Here at Builder, there's nothing we love more than a beautiful house—except a beautiful house that functions well, runs efficiently, and is perfectly suited for the needs of its residents. And that's exactly what these homes are. With beauty, brains, and a bit of the unexpected, they took our breath away while offering plenty of great ideas destined to win consumers over for years to come.

Favorite Passive House

Elliott Kaufman

Snug and warm inside despite the snow piled around it, a floor-to-truss glass front, and a lack of conventional mechanical HVAC systems, who wouldn’t love this house? With its gothic arch-vaulted ceiling and glass front, it looks more like a church nestled in the woods of upstate New York than a home with all the properties of a 1,650-square-foot Igloo cooler with a view. Architect Dennis Wedlick and custom builder Bill Stratton abandoned LEED and other similar U.S. guidelines for energy efficiency and sustainability and built the house to the stringent standards subscribed by the Passive House Institute of Germany. Rather than relying on solar panels and other mechanical means to generate energy, the house itself and how it is sited is what makes it efficient. The structure is super insulated, and it’s positioned and designed to be shady in the summer and sunny in the winter.

Favorite Traditional House

coolhouses_connor_0211_1_1.jpg(600) As crisp as the crunch of an apple from the old-growth orchard in its front yard, this New England home’s exterior looks like it was newly minted in 1711. Down to its pediments, pilasters, dentils, and 12-over-12 double-hung windows, the home’s exterior is a copy of the Wells Thorn House in Deerfield, Mass., which was built in that year. That home’s symmetrical façade is considered one of the finest examples of classical Georgian-style architecture. While the styling is old school, some of the construction materials and methods are new age. The house was built for less than $200 a foot by using prefab rafters, floors, wall systems and even trims. Its skin, however, is hemlock clapboard and cedar roofing, not composites.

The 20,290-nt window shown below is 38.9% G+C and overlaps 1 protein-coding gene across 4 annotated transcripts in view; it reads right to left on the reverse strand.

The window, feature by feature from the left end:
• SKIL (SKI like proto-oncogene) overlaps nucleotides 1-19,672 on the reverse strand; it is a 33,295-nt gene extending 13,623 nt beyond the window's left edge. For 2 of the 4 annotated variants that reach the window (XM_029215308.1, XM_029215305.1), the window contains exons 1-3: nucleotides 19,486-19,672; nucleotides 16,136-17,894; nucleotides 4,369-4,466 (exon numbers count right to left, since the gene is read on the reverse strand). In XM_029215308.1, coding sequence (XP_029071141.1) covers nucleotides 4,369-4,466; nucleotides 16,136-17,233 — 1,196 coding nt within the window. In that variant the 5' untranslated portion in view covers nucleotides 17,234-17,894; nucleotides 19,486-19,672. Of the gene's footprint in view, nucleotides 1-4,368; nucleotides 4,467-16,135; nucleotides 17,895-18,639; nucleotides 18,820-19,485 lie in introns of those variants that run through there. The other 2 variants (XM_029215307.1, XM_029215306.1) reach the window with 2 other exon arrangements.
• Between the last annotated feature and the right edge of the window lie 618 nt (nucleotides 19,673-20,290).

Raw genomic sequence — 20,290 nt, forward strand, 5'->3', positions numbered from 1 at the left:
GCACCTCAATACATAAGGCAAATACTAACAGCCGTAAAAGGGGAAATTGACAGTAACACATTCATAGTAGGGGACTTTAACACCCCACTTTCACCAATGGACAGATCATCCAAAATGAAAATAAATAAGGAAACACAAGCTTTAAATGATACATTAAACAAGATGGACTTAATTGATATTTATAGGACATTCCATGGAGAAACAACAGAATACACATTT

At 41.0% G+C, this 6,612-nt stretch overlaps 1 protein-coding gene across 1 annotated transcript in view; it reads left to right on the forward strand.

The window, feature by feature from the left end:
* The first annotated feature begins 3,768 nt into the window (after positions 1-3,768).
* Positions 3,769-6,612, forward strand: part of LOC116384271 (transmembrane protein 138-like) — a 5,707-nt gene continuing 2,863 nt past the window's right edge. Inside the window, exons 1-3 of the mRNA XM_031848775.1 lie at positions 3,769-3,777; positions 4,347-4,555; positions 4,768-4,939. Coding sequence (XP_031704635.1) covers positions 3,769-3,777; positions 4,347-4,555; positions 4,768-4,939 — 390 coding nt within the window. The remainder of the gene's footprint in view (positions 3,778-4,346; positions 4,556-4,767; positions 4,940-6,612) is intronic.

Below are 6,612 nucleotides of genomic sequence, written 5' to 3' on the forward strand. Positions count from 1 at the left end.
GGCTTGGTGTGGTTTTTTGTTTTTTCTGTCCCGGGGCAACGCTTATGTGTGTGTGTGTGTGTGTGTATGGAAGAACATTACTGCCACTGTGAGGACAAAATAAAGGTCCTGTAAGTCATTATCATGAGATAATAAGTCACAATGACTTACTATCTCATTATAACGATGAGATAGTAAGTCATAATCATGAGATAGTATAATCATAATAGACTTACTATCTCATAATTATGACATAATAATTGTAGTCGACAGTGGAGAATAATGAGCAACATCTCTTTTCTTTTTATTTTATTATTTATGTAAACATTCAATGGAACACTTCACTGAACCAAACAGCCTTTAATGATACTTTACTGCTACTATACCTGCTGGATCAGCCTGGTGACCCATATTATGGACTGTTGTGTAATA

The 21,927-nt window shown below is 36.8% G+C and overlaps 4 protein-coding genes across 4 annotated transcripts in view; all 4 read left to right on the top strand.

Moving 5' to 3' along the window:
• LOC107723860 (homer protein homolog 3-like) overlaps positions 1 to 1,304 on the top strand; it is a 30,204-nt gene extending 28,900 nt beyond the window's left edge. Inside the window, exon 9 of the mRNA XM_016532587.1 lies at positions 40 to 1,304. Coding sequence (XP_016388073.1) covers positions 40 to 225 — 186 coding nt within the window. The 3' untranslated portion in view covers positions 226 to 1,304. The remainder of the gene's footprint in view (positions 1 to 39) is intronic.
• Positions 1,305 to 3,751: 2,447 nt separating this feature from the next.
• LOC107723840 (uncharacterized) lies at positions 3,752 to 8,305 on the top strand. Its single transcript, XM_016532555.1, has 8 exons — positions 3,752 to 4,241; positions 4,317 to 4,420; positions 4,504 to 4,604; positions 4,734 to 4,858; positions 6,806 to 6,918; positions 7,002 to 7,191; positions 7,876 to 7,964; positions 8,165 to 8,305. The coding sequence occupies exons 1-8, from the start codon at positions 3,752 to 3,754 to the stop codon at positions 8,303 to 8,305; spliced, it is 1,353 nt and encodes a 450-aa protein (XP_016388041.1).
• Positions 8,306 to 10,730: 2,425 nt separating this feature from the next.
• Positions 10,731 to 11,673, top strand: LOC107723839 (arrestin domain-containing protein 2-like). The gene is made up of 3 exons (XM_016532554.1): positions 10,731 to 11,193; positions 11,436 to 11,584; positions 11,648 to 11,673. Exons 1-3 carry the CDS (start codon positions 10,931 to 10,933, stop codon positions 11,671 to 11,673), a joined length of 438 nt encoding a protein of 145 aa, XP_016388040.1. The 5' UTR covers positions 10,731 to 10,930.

Favorite Exotic Locale House

Assembly House, Kona, Hawaii
Matthew Millman Assembly House, Kona, Hawaii

After acknowledging that even a grass hut might live well in Hawaii, you have to give the designers and builders of this Assembly House credit for taking full advantage of a climate where you can wander around in sarongs or board shorts all year long. This is a house where walls are used for privacy only. The rest of the time, you can meander from open public areas to more intimate private spaces through patches of tropical gardens. This 18,000-square-foot custom home in Kona is more of a village of structures set in a garden than one large building. The inspiration was Hawaiian vernacular open public pavilions. Zak Architecture designed movable panels to permit breezes, views, and light inside. Even the interior bathroom structures open to outside shower gardens.

Learn more about markets featured in this article: Seattle, WA.